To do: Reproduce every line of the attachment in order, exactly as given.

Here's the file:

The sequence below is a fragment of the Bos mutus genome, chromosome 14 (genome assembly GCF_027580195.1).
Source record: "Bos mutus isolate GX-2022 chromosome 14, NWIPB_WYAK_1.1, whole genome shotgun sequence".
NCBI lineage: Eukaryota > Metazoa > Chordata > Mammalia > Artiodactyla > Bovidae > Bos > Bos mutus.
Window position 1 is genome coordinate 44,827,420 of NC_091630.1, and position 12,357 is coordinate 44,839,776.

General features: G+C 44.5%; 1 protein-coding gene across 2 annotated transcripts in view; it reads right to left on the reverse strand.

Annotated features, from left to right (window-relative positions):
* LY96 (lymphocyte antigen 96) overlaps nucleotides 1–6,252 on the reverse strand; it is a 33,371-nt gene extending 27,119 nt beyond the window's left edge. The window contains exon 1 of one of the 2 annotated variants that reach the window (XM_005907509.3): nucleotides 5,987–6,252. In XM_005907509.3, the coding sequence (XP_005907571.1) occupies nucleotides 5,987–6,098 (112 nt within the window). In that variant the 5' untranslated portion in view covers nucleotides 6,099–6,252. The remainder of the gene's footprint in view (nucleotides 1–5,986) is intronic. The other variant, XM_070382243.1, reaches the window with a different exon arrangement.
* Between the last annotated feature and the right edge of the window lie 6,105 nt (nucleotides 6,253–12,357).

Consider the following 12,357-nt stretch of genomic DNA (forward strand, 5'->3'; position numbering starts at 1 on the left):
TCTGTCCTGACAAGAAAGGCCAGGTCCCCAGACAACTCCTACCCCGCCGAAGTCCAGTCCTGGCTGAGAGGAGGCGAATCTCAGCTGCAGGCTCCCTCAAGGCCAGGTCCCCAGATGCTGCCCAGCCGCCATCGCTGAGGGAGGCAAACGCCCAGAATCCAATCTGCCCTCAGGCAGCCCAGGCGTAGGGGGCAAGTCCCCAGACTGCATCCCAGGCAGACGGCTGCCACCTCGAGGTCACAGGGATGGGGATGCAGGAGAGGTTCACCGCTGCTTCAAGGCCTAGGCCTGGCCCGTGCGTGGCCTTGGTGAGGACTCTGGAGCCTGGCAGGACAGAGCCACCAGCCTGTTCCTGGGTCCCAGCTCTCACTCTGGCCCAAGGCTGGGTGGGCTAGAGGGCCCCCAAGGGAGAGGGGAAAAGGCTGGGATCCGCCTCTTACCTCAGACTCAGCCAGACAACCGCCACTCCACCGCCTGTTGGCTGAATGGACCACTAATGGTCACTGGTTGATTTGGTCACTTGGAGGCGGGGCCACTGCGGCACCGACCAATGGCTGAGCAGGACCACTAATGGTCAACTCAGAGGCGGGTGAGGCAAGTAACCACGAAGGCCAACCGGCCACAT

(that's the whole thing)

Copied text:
The sequence below is a fragment of the Bos mutus genome, chromosome 14 (genome assembly GCF_027580195.1).
Source record: "Bos mutus isolate GX-2022 chromosome 14, NWIPB_WYAK_1.1, whole genome shotgun sequence".
NCBI lineage: Eukaryota > Metazoa > Chordata > Mammalia > Artiodactyla > Bovidae > Bos > Bos mutus.
Window position 1 is genome coordinate 44,827,420 of NC_091630.1, and position 12,357 is coordinate 44,839,776.

General features: G+C 44.5%; 1 protein-coding gene across 2 annotated transcripts in view; it reads right to left on the reverse strand.

Annotated features, from left to right (window-relative positions):
* LY96 (lymphocyte antigen 96) overlaps nucleotides 1–6,252 on the reverse strand; it is a 33,371-nt gene extending 27,119 nt beyond the window's left edge. The window contains exon 1 of one of the 2 annotated variants that reach the window (XM_005907509.3): nucleotides 5,987–6,252. In XM_005907509.3, the coding sequence (XP_005907571.1) occupies nucleotides 5,987–6,098 (112 nt within the window). In that variant the 5' untranslated portion in view covers nucleotides 6,099–6,252. The remainder of the gene's footprint in view (nucleotides 1–5,986) is intronic. The other variant, XM_070382243.1, reaches the window with a different exon arrangement.
* Between the last annotated feature and the right edge of the window lie 6,105 nt (nucleotides 6,253–12,357).

Consider the following 12,357-nt stretch of genomic DNA (forward strand, 5'->3'; position numbering starts at 1 on the left):
TCTGTCCTGACAAGAAAGGCCAGGTCCCCAGACAACTCCTACCCCGCCGAAGTCCAGTCCTGGCTGAGAGGAGGCGAATCTCAGCTGCAGGCTCCCTCAAGGCCAGGTCCCCAGATGCTGCCCAGCCGCCATCGCTGAGGGAGGCAAACGCCCAGAATCCAATCTGCCCTCAGGCAGCCCAGGCGTAGGGGGCAAGTCCCCAGACTGCATCCCAGGCAGACGGCTGCCACCTCGAGGTCACAGGGATGGGGATGCAGGAGAGGTTCACCGCTGCTTCAAGGCCTAGGCCTGGCCCGTGCGTGGCCTTGGTGAGGACTCTGGAGCCTGGCAGGACAGAGCCACCAGCCTGTTCCTGGGTCCCAGCTCTCACTCTGGCCCAAGGCTGGGTGGGCTAGAGGGCCCCCAAGGGAGAGGGGAAAAGGCTGGGATCCGCCTCTTACCTCAGACTCAGCCAGACAACCGCCACTCCACCGCCTGTTGGCTGAATGGACCACTAATGGTCACTGGTTGATTTGGTCACTTGGAGGCGGGGCCACTGCGGCACCGACCAATGGCTGAGCAGGACCACTAATGGTCAACTCAGAGGCGGGTGAGGCAAGTAACCACGAAGGCCAACCGGCCACAT